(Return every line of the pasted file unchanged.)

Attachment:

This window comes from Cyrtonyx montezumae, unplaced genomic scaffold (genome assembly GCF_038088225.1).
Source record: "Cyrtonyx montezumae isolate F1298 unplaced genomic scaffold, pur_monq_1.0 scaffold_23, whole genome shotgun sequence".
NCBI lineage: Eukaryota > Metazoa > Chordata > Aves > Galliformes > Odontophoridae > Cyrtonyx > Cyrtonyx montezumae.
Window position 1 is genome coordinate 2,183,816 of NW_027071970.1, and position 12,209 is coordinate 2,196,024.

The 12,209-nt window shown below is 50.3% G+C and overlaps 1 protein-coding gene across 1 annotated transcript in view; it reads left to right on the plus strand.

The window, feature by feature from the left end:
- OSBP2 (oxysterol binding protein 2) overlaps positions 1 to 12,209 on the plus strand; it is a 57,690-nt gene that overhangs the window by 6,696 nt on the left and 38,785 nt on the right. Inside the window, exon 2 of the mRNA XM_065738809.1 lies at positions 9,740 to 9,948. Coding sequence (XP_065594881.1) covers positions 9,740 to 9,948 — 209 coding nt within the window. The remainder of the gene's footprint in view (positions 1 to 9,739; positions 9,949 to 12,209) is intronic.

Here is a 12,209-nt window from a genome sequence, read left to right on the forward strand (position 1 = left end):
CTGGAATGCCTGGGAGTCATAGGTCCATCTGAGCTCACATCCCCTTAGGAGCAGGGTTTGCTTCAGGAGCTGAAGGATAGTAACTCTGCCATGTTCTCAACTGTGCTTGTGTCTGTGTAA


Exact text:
This window comes from Cyrtonyx montezumae, unplaced genomic scaffold (genome assembly GCF_038088225.1).
Source record: "Cyrtonyx montezumae isolate F1298 unplaced genomic scaffold, pur_monq_1.0 scaffold_23, whole genome shotgun sequence".
NCBI lineage: Eukaryota > Metazoa > Chordata > Aves > Galliformes > Odontophoridae > Cyrtonyx > Cyrtonyx montezumae.
Window position 1 is genome coordinate 2,183,816 of NW_027071970.1, and position 12,209 is coordinate 2,196,024.

The 12,209-nt window shown below is 50.3% G+C and overlaps 1 protein-coding gene across 1 annotated transcript in view; it reads left to right on the plus strand.

The window, feature by feature from the left end:
- OSBP2 (oxysterol binding protein 2) overlaps positions 1 to 12,209 on the plus strand; it is a 57,690-nt gene that overhangs the window by 6,696 nt on the left and 38,785 nt on the right. Inside the window, exon 2 of the mRNA XM_065738809.1 lies at positions 9,740 to 9,948. Coding sequence (XP_065594881.1) covers positions 9,740 to 9,948 — 209 coding nt within the window. The remainder of the gene's footprint in view (positions 1 to 9,739; positions 9,949 to 12,209) is intronic.

Here is a 12,209-nt window from a genome sequence, read left to right on the forward strand (position 1 = left end):
CTGGAATGCCTGGGAGTCATAGGTCCATCTGAGCTCACATCCCCTTAGGAGCAGGGTTTGCTTCAGGAGCTGAAGGATAGTAACTCTGCCATGTTCTCAACTGTGCTTGTGTCTGTGTAA